Mr. Meyers said he expects December corn futures to fall to around $3.50 a bu and November soybeans to around $8.50 a bu, if the additional acreage materializes.

Mr. Nicholson suggested new crop corn prices could “see lows seen last fall” if there is a good crop, with new crop soybeans in the $8.50 to $8.75 a bu range.

Mr. Roose sees expanded acreage as a key bearish fundamental, noting that 80% of the time, corn acres increase by June compared with March estimates. Increased estimated 2015 corn, soybean and all-wheat carryout was yet another bearish indicator, he said.

But not everyone agrees that corn prices will automatically decline, especially if predictions come true that producers in Southern states may switch additional acres from corn to soybeans or even sorghum after March 1, as they grapple with sodden fields and a fast-closing planting window ending in April in parts of the South (compared with the third week of May in more northern areas of the Corn Belt).

“Given current wet-weather patterns in the Delta and Mid-South, the trade will start to knock down the 89.2 million corn acres forecast in the March 31 Prospective Plantings report,” said Mike Zuzolo, president of Global Commodity Analytics in Atchison, Kas. He said some of the very wet acres in the Mississippi Delta could end up in the prevent-plant category.

Corn planting in early April in states such as Louisiana, Texas and Arkansas was well behind average, with little time available to catch up, Mr. Zuzolo said. Further north, soil temperatures remained too low in some areas for much planting progress as of early April. He said 2015 soybean acreage could expand by 1.5 million acres because of last-minute changes in planting decisions that will require finding a substitute for corn.

Nevertheless, Mr. Zuzolo acknowledged that farmers’ planting decisions often tend to favor the best-yielding crop and that continues to be corn. He predicted new-crop December corn futures will trade from $3.75 to $3.90 a bu after planting is finished in May. He sees November soybeans trading at about $9.30 a bu after planting ends.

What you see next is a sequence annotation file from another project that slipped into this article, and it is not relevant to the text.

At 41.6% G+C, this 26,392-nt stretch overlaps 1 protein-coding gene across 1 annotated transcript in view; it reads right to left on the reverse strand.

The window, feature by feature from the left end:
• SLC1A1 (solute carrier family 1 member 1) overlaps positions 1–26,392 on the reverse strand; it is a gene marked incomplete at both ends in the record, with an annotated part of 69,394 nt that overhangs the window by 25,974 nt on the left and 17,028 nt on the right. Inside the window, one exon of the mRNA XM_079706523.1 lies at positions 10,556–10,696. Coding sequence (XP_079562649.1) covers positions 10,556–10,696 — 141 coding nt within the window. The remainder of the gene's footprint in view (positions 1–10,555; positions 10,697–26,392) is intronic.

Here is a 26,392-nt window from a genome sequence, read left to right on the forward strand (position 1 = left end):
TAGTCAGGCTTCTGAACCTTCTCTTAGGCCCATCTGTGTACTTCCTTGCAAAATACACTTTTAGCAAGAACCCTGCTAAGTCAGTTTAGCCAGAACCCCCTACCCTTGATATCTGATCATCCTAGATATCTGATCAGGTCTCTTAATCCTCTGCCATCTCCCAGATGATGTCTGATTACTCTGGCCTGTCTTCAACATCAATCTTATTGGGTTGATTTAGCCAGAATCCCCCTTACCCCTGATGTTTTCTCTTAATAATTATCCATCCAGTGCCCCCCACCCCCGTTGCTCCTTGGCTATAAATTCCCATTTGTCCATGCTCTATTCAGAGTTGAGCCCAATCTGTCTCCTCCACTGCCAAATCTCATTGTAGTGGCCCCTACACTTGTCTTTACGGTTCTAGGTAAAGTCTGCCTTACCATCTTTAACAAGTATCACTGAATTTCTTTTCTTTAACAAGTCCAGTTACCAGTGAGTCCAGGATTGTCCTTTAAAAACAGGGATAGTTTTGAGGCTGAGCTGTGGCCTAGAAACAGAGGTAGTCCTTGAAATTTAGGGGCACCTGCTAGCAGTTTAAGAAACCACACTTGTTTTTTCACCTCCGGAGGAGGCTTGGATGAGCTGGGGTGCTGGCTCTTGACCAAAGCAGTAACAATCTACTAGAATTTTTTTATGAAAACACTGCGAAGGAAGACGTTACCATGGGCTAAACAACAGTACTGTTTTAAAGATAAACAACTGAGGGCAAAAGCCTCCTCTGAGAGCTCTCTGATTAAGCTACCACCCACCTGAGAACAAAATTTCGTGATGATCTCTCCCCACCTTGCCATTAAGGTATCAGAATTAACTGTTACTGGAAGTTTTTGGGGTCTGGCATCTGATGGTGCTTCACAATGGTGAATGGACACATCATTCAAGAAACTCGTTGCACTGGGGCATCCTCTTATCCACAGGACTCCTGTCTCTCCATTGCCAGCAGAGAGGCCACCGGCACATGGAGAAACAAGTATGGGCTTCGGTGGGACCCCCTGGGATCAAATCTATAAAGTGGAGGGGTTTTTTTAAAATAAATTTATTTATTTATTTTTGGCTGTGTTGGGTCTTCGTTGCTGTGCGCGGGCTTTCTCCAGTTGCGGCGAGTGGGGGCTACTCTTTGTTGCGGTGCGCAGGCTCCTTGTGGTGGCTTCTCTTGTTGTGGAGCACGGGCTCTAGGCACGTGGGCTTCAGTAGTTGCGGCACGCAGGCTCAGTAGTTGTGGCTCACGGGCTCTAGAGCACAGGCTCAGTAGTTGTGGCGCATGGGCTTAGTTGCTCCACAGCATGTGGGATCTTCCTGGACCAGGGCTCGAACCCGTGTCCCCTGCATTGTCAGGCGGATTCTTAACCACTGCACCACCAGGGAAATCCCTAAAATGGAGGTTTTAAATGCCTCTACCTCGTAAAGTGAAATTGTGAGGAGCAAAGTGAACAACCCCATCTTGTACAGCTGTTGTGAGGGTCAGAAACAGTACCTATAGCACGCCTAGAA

Strong dollar an export factor

Mr. Zuzolo said the dollar could make a peak in mid-June as the Federal Reserve is forced to indicate if it has concrete plans to start raising U.S. interest rates in 2015. But, until then, the dollar may continue to gain strength, weakening U.S. agricultural commodity prices, because of quantitative easing in Europe that has the effect of weakening the Euro, which makes European grain cheaper for foreign buyers.

Mr. Meyers said the strong dollar has made the E.U. an “aggressive exporter of wheat,” with sales still above those of the United States, which was unusual for this time of year.

On the supportive side, less expensive crude oil was seen stimulating domestic gasoline use and contributing to additional corn ethanol consumption, even if ethanol prices fall to break-even, some of the analysts said. Shipping costs were likely to trend lower on improved railroad performance and less-expensive fuel, negating the need to build a freight premium into commodity prices.

In its quarterly Grain Stocks report the U.S.D.A. estimated an 11% hike in domestic corn inventories as of March 1 compared with March 1, 2014, and a 34% increase in domestic soybean inventories.

The corn stocks number at 115 million bus above the average trade guess was the biggest surprise in the Grain Stocks report, Mr. Meyers said. It suggests the U.S.D.A. may have to reduce the feed and residual use number in the April World Agricultural Supply and Demand Estimates report. The March 1 soybean stocks number was lower than what the U.S.D.A. 2014 soybean production estimate would indicate, he said, suggesting last year’s soybean production may have been overstated.

In addition to weather, the analysts suggested the value of the dollar would be key for grain markets in coming months. Most thought the dollar had not yet peaked.

But first spring wheat and the row crops need to be planted in major growing areas, with corn the first major concern. Despite recent wet weather, Mr. Nicholson noted: “It always gets planted.”